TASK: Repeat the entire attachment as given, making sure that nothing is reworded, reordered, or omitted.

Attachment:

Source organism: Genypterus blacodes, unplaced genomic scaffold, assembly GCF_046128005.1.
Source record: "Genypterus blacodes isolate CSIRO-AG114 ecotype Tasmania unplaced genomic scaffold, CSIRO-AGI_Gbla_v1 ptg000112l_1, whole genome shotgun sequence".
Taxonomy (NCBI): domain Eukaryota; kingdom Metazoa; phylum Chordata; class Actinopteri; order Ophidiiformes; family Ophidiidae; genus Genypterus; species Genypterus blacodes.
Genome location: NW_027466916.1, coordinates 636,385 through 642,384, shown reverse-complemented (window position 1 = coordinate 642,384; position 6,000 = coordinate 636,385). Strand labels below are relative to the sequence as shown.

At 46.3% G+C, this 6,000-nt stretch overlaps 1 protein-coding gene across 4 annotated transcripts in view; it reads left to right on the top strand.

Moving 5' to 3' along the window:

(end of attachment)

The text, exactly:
Source organism: Genypterus blacodes, unplaced genomic scaffold, assembly GCF_046128005.1.
Source record: "Genypterus blacodes isolate CSIRO-AG114 ecotype Tasmania unplaced genomic scaffold, CSIRO-AGI_Gbla_v1 ptg000112l_1, whole genome shotgun sequence".
Taxonomy (NCBI): domain Eukaryota; kingdom Metazoa; phylum Chordata; class Actinopteri; order Ophidiiformes; family Ophidiidae; genus Genypterus; species Genypterus blacodes.
Genome location: NW_027466916.1, coordinates 636,385 through 642,384, shown reverse-complemented (window position 1 = coordinate 642,384; position 6,000 = coordinate 636,385). Strand labels below are relative to the sequence as shown.

At 46.3% G+C, this 6,000-nt stretch overlaps 1 protein-coding gene across 4 annotated transcripts in view; it reads left to right on the top strand.

Moving 5' to 3' along the window: